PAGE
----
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[crossed out: The] It is in this sense that the fine arts tradition, as we have come to recognize it, had its beginning[crossed out: s] among Black American artists in the mid-eighteen century in the New World. This tradition was preceded by a distinguished practice of skilled labor that produced many of the domestic crafts that were used in American homes prior to the coming of the industrial movement in our nation. A period of successful apprenticeship in the crafts often served the purpose of priming one's talent in the arts of painting, drawing and sculpture. This tradition among skilled craftsmen, [corssed out: of] which involved a plan whereby one moved[crossed out: ing] up the scale of production from journeyman to master craftsman, and [crossed out: whereby] and [crossed out: from] [crossed out: one finally] there entered into a particular area of the fine arts, endured well into the later [crossed out: part] [Quarter ?] of the nineteenth century. In many world cultures where oral, written and visual history has recorded man's ways of making art, those forms that have come to be called the crafts have inevitability preceeded the fine arts of painting, sculpture and similar means of expression in the graphic and plastic arts. That such a pattern of creative development [crossed out: ?] among people of African ancestry in the United [crossed out: America] States is true is in no way an exception [crossed out: to the rule since many] to the general patterns that creativity takes among all people regardless of race. But written history has not favorably recorded the names of Black Americans whose [crossed out: artistic] creative efforts were essentially productive to colonial living. More and more, [crossed out: there exists] we have been made aware of the existence of documented evidence, provided by representative examples of craftsmanship of the [crossed out: first order] fine quality, which prove that Black craftsmen and artisans, [crossed out: have] since their [crossed out: re] arrival in Jamestown in 1619 have been major contributors to every stage of this nation's cultural development. [crossed out: The] A distinct [crossed out: artistic] and humorous characteristic, [crossed out: of thorough ?] of Africanizing [crossed out: sophisticated forms] functional objects such as: the so-called "grotesque jugs", more generally classified as slave pottery, [crossed out: along with and handsomely] carved walking canes, that are often decorated with the same animal and human forms [crossed out: as] like those on similar objects in West Africa; highly stylistically patterned basketry made of raffia, and religious or voodoo objects still survive that bear witness to the fact that certain African forms made their way into American society during the transional period of slavery and became an accepted part of the crafts and fine arts tradition in our nation. [footnote: 2] Some examples of these functional forms [rovide us with a rich [crossed out: visual] record of black achieve-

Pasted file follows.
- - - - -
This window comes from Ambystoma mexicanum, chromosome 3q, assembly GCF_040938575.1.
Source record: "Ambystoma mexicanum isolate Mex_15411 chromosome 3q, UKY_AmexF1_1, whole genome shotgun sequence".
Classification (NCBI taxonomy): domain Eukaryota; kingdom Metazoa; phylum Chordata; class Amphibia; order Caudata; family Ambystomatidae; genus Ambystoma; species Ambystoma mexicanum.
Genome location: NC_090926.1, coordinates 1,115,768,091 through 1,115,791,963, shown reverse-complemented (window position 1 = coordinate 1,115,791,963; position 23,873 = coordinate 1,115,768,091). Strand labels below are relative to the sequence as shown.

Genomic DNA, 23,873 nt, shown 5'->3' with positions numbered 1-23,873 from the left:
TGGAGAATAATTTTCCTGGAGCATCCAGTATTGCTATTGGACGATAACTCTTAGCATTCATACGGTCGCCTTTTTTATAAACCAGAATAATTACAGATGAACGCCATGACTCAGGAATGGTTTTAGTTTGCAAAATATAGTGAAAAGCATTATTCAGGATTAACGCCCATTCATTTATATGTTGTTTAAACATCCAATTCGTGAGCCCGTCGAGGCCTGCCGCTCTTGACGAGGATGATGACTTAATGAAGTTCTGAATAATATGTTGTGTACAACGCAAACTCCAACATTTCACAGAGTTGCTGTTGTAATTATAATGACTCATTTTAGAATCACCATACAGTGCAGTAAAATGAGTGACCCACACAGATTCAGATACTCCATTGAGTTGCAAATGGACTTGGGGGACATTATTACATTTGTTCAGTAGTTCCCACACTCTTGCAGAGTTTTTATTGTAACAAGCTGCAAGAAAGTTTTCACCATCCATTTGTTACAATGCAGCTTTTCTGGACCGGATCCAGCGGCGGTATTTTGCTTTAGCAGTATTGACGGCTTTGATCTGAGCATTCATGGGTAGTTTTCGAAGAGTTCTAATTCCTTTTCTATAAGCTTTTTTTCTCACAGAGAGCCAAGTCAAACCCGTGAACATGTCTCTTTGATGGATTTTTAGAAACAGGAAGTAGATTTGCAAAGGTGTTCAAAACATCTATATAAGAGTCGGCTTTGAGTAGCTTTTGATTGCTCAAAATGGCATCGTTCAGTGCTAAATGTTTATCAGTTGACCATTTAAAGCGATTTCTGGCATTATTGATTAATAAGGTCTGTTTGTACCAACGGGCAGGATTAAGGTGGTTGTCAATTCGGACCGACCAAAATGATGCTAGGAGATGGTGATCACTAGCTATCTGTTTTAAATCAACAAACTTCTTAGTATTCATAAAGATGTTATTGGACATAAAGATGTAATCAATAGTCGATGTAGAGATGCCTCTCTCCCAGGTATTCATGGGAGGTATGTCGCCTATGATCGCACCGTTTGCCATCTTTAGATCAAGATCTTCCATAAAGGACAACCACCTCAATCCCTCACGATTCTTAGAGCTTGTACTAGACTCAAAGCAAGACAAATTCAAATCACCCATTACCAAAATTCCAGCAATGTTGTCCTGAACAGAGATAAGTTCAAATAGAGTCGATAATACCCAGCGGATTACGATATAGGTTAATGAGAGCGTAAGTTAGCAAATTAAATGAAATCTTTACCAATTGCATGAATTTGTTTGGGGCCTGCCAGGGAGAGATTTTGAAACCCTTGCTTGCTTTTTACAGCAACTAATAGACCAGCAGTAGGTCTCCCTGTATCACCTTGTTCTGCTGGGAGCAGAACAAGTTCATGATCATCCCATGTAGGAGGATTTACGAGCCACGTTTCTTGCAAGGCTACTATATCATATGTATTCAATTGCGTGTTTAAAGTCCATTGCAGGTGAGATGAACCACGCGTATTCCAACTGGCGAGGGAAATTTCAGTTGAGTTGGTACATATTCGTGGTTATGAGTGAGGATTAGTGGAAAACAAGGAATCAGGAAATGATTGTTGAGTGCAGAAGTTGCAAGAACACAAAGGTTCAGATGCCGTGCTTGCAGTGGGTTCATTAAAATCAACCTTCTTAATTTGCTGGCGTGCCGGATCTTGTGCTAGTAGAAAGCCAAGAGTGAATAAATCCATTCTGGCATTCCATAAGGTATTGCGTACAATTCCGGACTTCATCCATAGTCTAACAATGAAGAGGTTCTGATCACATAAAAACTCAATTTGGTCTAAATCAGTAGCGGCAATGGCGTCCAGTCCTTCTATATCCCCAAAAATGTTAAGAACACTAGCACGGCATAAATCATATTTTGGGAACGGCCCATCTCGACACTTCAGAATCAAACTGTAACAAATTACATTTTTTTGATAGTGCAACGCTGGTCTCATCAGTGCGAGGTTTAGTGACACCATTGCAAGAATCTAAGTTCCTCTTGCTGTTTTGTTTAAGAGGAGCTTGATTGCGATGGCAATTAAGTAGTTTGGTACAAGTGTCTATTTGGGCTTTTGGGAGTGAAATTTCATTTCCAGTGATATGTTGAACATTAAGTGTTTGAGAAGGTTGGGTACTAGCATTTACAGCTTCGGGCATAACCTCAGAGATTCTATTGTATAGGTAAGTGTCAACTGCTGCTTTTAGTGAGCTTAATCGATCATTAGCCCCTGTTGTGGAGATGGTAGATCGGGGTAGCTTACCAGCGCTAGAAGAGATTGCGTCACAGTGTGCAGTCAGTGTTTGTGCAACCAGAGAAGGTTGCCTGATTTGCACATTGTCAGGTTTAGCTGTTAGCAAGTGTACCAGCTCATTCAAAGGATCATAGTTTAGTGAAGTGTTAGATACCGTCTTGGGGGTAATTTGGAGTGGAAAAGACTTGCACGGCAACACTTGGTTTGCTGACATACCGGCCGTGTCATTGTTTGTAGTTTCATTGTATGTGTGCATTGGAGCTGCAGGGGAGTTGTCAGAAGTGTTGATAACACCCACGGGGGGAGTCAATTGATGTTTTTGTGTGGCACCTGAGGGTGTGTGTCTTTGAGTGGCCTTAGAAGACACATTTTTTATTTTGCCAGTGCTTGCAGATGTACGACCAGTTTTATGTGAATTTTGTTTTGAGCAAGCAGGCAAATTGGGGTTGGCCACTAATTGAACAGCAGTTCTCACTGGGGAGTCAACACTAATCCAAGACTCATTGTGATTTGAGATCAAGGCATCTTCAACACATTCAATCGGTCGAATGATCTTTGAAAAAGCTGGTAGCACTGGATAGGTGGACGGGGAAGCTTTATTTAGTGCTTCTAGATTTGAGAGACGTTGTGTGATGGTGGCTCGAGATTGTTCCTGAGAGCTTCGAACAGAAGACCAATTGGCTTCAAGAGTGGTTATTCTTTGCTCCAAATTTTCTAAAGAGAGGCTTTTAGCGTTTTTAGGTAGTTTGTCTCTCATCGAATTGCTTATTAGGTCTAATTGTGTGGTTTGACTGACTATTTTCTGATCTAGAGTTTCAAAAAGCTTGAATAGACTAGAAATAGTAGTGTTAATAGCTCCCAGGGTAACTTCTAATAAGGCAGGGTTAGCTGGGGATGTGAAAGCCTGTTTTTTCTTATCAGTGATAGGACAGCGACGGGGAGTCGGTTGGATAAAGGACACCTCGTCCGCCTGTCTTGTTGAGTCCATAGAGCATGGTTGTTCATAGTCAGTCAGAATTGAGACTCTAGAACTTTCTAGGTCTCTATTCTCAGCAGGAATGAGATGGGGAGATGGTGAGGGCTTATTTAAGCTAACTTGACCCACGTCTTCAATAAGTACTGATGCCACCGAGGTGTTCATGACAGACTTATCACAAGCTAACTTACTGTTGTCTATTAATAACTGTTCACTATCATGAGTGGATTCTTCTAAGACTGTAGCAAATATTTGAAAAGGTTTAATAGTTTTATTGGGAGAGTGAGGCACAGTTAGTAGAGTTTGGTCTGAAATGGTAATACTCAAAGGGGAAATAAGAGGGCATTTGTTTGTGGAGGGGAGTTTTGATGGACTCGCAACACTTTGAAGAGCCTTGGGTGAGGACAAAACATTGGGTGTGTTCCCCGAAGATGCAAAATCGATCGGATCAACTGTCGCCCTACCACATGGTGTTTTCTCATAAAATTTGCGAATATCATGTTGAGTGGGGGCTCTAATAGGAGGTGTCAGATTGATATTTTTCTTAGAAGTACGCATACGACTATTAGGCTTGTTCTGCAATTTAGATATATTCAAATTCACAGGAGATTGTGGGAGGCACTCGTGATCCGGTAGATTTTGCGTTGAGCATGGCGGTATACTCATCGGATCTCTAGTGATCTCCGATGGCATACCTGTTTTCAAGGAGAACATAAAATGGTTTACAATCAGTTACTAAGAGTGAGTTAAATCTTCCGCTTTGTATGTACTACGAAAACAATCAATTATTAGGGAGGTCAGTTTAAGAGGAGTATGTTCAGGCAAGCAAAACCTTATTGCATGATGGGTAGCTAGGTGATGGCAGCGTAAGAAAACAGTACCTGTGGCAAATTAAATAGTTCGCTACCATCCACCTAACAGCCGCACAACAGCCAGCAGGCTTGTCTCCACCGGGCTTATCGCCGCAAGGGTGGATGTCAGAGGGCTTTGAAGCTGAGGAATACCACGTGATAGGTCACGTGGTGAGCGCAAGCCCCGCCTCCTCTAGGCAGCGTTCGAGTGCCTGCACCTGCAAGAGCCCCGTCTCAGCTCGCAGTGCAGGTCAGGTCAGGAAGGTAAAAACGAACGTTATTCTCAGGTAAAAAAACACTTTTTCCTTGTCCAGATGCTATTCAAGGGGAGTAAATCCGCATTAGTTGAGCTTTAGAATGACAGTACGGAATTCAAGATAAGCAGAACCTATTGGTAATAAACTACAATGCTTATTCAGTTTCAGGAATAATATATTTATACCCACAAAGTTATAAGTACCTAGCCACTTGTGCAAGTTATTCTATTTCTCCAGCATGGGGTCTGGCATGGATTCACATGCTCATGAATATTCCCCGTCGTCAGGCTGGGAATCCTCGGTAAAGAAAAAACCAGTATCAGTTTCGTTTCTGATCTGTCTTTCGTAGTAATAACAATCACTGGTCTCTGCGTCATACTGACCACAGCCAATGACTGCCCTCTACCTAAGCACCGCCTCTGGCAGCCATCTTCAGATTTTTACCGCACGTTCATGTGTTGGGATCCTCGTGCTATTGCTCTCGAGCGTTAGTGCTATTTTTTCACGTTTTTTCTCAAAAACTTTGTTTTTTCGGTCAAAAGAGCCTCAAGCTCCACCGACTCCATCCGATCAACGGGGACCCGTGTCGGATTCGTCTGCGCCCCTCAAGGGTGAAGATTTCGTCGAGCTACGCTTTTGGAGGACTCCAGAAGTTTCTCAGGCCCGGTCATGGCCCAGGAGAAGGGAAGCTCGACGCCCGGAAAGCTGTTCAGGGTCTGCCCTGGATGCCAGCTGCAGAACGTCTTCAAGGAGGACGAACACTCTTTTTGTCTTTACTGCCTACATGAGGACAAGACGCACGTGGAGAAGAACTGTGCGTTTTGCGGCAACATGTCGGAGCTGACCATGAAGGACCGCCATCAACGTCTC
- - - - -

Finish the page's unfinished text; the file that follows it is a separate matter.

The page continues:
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a task much too difficult to be undertaken at this time. [strikethrough]in our historical and cultural development [strikethrough]. Still other content that American art as a whole has been [X through each letter] much too [X through each letter] indiscriminately eclectic in its historical developement and to fragment it into ethnic origins that have vaid meaning in our time would be a disservice to the art world.

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-3ment ^[in the visone? arts] that is worthy of study and further investigation as an important aspect of American culture.

There were times when it was evident that the knowledge which a slave artisan had about the crafts of his native land was not readily adaptable to [crossed out: American] colonial use without his undergoing a period of retraining and apprenticeship. Slavemasters were deliberate in their methods of seeking ways of destroying any form of African culture that may have contributed toward group communication. Thus, many art forms were destroyed in this iconoclastic process [crossed out: or they are forsaken] as their use was either forbidden by slavemasters [crossed out: or were told that their images were the] or classified as purveyors of sin and pagan ideals. This severence of ancestral ties [crossed out: by Blacks] with Africa meant a loss of those traditional forms that had been used at the core of life in various African societies where art was a vital part of everyman's lifestyle.

In America, there was no need for the services of the skilled carver ehose heritage in traditional African society called for the making of ceremonial masks and othe sculptural works that went hand in hand, in an integrated manner, with art, dance and music. A well trained carpenter could be [crossed out: substituted] called upon to perform [crossed out: such] house decoration, but this was not the same honor as being called upon to create a mask in the service the chief of a village. Yet, the developing middle class, as their wealth increased, became more and more dependent on the craftmanship of persons of African [crossed out: descent.] Ancestry. to enhance the quality of life in the Colonial experience. One such account of this trend is given by a German physican who toured the United States in 1783 during which time he observed:

"...the gentlemen in the country have among their Negroes as the Russian nobility among the serfs, the most necessary handicraftsmen, cobblers, tailors, carpenters, smiths, and the like whose work